By Tolu Ogunlesi
[originally published in Ongoing Concerns, a weekly column in NEXT newspaper, May 2011)
In one corner is John Campbell, diplomat, U.S. Ambassador to Nigeria between 2004 and 2007, and now a Senior Fellow for Africa Policy Studies at the US-based Council on Foreign Relations (CFR).
In the other corner is Jeffrey Sachs, economist, Director of Columbia University’s Earth Institute, and a Special Adviser to U.N. Secretary General Ban Ki-Moon.
I have chosen to name the Campbell camp “The BRINKS” – coined from the title of Mr Campbell’s unambiguously-titled book, “Nigeria: Dancing on the Brink” (2010).
The Sachs camp I will refer to as “The BRINCS.” In a May 30 New York Times op-ed, Sachs wrote: “In practical terms, Nigeria would like to make the BRICS — Brazil, Russia, India, China and South Africa — the BRINCS by the end of the decade. To those who only know Nigeria as a country that squanders its oil wealth, this ambition might seem outlandish. But for those of us who have had the chance to work with its leadership, this goal seems fully within reach.”
Weeks before Sachs’ piece (May 2), Mr Campbell wrote an op-ed piece for the same paper, titled: “Nigeria: The Morning After” (which I somehow keep misreading as “The Mourning After”).
Coming from the author of “Nigeria: Dancing on the Brink”, it is not a piece that will surprise many. When Campbell writes that “the elections have polarized Nigeria and resulted in likely underreported bloodshed in the northern parts of the country”, he unwittingly gives the impression that until April 2011, Nigeria was polarisation-free and the North was a haven of peace.
The pre-eminent weakness of Mr Campbell’s position, in my opinion, is his insistence on viewing Nigeria – and interpreting his observations – through a “predominantly Christian South versus predominantly Moslem North” frame.
I find that perspective utterly misleading, ignoring, for example, the fact that the not-insignificant south west (which includes the uber-populous Lagos) is almost evenly split between Christians and Muslims.
Mr Sachs’ perspective is refreshingly different. In the opening paragraph of his piece, titled “Nigeria’s Historic Opportunity”, he declares:
“This country of nearly 160 million people, about one in five of sub-Saharan Africa, is on to something historic. The people feel it. After a sometimes agonizing half-century since independence, Nigeria is on the verge of a takeoff.”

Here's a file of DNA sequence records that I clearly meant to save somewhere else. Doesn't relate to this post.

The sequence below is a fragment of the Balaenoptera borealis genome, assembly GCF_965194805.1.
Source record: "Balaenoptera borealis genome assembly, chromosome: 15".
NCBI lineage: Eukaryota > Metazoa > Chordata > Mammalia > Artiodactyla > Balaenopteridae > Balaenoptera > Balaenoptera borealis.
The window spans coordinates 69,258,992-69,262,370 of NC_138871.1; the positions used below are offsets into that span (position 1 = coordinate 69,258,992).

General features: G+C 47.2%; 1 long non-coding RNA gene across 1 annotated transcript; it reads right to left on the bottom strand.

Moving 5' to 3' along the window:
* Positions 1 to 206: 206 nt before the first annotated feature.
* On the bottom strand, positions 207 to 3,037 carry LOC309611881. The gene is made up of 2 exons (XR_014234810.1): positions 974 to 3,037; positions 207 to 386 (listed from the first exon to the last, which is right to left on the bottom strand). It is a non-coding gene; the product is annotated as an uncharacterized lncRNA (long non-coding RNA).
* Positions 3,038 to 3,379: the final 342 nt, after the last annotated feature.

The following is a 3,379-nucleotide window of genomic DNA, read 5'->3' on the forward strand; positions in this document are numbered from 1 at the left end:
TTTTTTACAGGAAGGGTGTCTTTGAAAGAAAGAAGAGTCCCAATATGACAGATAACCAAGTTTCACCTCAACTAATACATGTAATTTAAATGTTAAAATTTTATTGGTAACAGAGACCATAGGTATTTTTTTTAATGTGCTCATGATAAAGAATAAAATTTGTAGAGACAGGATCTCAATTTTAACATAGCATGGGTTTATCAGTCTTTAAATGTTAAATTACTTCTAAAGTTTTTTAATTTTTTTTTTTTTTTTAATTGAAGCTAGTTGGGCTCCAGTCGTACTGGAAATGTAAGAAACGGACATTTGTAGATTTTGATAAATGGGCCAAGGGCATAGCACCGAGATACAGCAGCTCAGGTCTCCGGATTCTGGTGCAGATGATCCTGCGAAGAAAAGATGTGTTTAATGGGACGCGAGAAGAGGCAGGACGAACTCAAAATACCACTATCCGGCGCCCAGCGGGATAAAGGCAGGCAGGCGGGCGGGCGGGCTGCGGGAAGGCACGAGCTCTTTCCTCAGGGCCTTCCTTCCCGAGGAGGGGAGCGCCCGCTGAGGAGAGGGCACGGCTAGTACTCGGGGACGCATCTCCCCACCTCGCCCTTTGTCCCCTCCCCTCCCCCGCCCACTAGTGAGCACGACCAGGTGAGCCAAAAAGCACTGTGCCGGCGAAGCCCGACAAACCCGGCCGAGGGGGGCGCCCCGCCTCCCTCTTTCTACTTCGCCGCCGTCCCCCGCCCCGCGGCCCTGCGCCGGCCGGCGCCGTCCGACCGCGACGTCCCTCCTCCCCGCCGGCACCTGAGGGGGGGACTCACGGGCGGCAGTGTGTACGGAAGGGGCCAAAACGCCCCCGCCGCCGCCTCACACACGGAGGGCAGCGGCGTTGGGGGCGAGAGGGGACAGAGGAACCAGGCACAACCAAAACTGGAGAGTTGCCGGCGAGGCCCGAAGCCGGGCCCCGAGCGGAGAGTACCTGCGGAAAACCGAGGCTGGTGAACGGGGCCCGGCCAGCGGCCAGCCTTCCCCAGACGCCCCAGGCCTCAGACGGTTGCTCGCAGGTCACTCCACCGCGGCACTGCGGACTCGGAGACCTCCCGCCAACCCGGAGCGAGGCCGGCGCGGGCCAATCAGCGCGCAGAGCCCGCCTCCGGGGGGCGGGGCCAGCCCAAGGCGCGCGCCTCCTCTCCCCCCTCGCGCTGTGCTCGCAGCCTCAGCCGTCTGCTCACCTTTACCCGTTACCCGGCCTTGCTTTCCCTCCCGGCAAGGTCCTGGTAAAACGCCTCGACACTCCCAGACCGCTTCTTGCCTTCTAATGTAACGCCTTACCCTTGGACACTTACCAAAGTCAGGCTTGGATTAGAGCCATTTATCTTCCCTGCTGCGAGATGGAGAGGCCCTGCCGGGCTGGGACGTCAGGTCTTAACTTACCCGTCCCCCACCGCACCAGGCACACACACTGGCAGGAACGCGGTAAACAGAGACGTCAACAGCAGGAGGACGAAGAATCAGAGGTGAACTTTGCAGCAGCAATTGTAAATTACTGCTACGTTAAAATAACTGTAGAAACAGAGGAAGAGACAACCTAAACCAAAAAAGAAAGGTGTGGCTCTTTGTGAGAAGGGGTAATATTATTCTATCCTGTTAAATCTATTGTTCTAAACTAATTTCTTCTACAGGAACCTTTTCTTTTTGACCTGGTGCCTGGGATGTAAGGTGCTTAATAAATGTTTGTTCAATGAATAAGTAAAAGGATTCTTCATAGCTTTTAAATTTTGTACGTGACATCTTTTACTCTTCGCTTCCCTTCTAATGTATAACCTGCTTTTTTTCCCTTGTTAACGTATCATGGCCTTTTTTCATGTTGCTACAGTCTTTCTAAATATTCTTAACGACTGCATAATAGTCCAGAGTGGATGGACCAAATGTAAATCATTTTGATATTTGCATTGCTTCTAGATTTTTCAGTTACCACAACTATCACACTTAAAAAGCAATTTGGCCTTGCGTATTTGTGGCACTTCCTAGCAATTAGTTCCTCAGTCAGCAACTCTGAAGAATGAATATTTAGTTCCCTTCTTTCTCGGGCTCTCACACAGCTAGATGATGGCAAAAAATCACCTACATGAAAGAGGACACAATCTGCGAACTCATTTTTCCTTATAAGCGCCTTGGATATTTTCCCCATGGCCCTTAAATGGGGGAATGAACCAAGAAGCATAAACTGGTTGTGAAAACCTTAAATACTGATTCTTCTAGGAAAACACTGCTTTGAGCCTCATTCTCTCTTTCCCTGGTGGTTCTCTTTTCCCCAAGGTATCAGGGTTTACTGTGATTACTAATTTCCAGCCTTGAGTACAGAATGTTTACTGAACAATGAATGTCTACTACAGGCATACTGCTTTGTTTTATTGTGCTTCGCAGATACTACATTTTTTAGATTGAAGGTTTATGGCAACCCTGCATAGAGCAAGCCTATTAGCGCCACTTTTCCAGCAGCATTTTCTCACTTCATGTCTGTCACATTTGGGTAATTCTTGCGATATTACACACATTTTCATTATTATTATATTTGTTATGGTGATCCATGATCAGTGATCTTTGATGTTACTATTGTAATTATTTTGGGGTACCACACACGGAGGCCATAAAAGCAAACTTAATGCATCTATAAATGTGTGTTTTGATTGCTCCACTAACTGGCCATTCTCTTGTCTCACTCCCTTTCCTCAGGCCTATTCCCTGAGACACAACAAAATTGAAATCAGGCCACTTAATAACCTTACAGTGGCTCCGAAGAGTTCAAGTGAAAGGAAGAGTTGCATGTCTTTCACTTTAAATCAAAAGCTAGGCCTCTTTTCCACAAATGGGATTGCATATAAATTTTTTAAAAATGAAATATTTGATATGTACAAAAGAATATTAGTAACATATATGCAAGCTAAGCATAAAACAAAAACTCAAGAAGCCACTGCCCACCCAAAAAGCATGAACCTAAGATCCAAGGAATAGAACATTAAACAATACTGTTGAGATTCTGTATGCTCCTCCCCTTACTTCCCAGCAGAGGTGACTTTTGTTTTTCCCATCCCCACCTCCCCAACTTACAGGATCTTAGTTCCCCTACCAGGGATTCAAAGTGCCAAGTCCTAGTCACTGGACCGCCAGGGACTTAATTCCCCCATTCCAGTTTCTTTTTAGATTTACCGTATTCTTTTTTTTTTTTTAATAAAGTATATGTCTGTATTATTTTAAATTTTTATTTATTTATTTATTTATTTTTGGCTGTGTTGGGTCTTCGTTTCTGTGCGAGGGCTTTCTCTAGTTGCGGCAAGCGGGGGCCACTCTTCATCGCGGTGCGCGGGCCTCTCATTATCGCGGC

He goes on to list “five solid reasons for optimism” (I’m sure you could easily pick “five solid reasons for pessimism” from any Campbell article).
Perhaps aware that those comments make him liable to accusations of being overly-optimistic, Sachs adds: “Of course, Nigeria still faces very real risks. The country’s population is enormously diverse, with sharp regional and religious divisions. Violence continues to flare…”
This helps create a much more balanced and nuanced picture than Mr Campbell’s jeremiad.
Nevertheless, you can’t help thinking that perhaps Sachs is still guilty of misreading the situation in some way, even if not as grievously as Campbell.
Sachs writes: “The president’s senior adviser on the Millennium Development Goals, working with the National Assembly, has been leading a bold mechanism to transfer federal funds to state and local governments in a robust and accountable manner. All over the country, schools, clinics and water points are being built.”
While there may be no doubt about the impressive work Amina az Zubair is doing with the MDGs (she has been publicly commended by Bill Gates, and NEXT columnist Jibrin Ibrahim recently wrote a tribute in which he referred to her as “a shining star”), I’m curious about that “bold mechanism to transfer federal funds to state and local governments in a robust and accountable manner.”
And which National Assembly is Sachs referring to? The same loan-and-allowance-and-contract-loving House-of-Bankole? I’d also like to know more about those schools and clinics being built “all over the country.”
While I essentially share Sachs’ optimistic stance, I am tempted to dissociate myself from some of his pronouncements. My own optimism is, at the moment, founded less on concrete achievement than on the ordinary, yet powerful possibilities for change that a relatively fresh beginning offers. (Hope-for-the-sake-of-hope is how I described it in a recent column).
Anyway, there we have them: Sachs versus Campbell. Two influential Americans, putting forward their thoughts about Africa’s most populous country and one of the leading exporters of crude oil to theirs.
One thinks Nigeria is falling apart (and his voice is unfailingly loudest whenever signs emerge that the end is near), the other thinks Nigeria is coming together.
Let’s make one thing clear: sentiments will always be involved in the business of argument and debate. From his article we get a hint of Sachs’ closeness to Nigeria’s corridors of power, and specifically to Goodluck Jonathan.
Mr Campbell on his own part is closely associated with Jonathan-opponent Atiku Abubakar, and is a member of the board of Abubakar’s American University of Nigeria in Yola.
Perhaps that partly explains where both men are coming from.
So, back to the ring. Where do you belong? Are you a ‘BRINK’ or a ‘BRINC’? Is Nigeria coming together – or falling apart?
In 2015, which of these two Americans – Jeffrey Sachs and John Campbell – will say: “I told you so!”?
And, most important question of all, what role will President Jonathan play in the ring: Bricklayer – or Demolition Man?